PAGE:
On “CSI” and other TV dramas, it all looks so easy, says the Pittsburgh Post-Gazette: Investigators discover fingerprints, hairs, blood and other trace evidence. They rush the evidence to the lab where scientists drop whatever else they were doing and quickly put the forensic samples into a computer. Eureka! Suspect identified. Case closed. Roll credits. In real life, there often isn’t any trace evidence at crime scenes. Even when there is, labs rarely if ever immediately identify a suspect because so many cases are awaiting analysis.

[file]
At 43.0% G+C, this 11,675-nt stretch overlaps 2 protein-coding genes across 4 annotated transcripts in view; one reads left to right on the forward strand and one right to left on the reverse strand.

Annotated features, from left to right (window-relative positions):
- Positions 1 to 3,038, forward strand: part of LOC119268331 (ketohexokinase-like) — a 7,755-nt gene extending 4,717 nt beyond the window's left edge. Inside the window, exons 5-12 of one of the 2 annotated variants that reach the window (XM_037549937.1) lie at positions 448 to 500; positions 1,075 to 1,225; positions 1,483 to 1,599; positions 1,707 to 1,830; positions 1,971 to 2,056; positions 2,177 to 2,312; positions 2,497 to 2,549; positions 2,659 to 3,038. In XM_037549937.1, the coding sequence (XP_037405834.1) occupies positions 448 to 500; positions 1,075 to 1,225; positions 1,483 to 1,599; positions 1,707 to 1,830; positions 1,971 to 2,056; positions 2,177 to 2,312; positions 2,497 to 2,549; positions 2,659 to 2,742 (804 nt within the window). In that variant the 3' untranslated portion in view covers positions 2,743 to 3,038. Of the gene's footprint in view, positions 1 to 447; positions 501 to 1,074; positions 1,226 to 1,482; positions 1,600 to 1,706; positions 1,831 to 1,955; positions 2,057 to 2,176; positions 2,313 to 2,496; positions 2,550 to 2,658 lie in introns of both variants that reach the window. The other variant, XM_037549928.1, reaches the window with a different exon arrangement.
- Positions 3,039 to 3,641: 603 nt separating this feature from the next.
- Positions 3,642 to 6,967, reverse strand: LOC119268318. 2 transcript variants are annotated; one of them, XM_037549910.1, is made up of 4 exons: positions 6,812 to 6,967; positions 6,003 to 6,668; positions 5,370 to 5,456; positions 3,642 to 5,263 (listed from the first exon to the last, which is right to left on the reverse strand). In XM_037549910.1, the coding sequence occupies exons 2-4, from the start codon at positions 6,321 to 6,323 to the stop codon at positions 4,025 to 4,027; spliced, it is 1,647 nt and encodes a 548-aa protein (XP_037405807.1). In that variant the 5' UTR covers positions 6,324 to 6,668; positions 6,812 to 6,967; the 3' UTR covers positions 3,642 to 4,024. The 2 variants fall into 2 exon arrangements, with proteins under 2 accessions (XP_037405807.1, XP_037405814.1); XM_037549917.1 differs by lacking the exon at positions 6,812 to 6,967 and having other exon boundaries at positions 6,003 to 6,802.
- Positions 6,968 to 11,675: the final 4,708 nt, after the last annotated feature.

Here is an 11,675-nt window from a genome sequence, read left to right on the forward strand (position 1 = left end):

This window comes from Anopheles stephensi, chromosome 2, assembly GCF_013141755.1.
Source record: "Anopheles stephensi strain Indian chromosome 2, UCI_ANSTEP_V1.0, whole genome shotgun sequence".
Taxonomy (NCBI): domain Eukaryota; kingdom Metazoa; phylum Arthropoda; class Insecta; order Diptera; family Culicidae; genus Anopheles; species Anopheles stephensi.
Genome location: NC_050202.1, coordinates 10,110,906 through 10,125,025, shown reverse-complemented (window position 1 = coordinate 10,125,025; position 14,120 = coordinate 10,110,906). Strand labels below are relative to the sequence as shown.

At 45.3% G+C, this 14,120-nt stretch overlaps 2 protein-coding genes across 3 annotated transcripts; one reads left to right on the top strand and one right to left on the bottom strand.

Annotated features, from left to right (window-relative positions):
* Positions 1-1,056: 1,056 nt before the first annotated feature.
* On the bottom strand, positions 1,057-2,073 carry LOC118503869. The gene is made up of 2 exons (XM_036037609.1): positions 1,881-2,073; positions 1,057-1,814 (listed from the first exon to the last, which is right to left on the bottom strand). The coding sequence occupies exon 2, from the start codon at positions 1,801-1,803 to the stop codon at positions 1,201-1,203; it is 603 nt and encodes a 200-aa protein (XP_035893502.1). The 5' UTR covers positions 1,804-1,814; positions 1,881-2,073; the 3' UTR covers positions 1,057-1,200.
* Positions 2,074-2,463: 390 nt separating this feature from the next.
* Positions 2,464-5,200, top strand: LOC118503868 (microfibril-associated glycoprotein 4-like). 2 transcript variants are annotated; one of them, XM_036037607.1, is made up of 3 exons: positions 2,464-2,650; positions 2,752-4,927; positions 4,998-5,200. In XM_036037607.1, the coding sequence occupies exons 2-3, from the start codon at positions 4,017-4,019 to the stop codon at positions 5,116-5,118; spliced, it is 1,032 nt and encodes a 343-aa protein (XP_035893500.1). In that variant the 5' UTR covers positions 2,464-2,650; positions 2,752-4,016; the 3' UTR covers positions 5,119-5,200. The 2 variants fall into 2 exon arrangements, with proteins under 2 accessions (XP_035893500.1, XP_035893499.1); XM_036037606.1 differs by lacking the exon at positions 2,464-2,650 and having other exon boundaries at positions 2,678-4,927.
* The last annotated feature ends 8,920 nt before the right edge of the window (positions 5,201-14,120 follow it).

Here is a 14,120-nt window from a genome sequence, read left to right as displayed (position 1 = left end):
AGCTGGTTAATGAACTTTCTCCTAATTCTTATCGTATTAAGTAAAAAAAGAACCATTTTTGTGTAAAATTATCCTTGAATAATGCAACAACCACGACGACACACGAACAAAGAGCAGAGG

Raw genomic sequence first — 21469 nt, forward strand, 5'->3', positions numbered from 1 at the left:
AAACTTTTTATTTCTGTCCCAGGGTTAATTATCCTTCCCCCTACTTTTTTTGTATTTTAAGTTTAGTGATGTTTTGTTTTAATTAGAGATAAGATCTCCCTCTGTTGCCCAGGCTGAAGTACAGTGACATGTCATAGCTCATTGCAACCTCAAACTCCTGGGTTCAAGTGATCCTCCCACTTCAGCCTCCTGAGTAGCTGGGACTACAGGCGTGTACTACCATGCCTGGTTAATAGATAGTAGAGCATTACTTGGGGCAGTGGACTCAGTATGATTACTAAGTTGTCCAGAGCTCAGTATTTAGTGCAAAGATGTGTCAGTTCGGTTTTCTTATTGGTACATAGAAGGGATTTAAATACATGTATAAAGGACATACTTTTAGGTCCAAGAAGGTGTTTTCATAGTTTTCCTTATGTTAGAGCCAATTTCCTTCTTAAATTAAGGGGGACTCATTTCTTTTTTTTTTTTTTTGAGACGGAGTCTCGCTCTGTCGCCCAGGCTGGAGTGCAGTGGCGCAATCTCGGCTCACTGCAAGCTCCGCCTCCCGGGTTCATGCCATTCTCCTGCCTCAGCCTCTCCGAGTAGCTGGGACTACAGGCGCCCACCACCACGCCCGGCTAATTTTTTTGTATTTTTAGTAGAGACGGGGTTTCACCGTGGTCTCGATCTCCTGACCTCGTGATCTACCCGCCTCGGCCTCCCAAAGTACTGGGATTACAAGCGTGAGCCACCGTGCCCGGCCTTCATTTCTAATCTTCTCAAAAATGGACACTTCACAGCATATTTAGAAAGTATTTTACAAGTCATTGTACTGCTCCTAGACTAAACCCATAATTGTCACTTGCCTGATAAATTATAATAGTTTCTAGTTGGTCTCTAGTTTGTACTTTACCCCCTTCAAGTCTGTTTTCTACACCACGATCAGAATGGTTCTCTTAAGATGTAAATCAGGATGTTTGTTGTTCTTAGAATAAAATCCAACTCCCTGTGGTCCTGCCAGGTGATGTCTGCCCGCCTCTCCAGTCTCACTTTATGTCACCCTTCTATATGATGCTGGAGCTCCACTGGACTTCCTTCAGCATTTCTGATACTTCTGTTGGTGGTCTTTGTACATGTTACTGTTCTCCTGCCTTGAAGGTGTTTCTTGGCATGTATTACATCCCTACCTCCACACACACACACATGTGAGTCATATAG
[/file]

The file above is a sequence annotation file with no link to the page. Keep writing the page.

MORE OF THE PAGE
For years, the Allegheny County crime laboratory has been so backlogged with fingerprint cases, about 300 in all, that depending upon the crime, it can take up to a year for a latent print to be analyzed. Exasperated, the Allegheny County Chiefs of Police Association has set up its own fingerprint identification program, thereby bypassing the crime lab entirely. Funded by a $35,000 grant secured by Allegheny County District Attorney Stephen A. Zappala Jr., the pilot project thus far includes 14 suburban departments that have officers trained in forensics. So successful has the program been — about 40 cases have been undertaken — that the time between submitting fingerprints and getting them analyzed has dropped to as little as a week, and sometimes, days.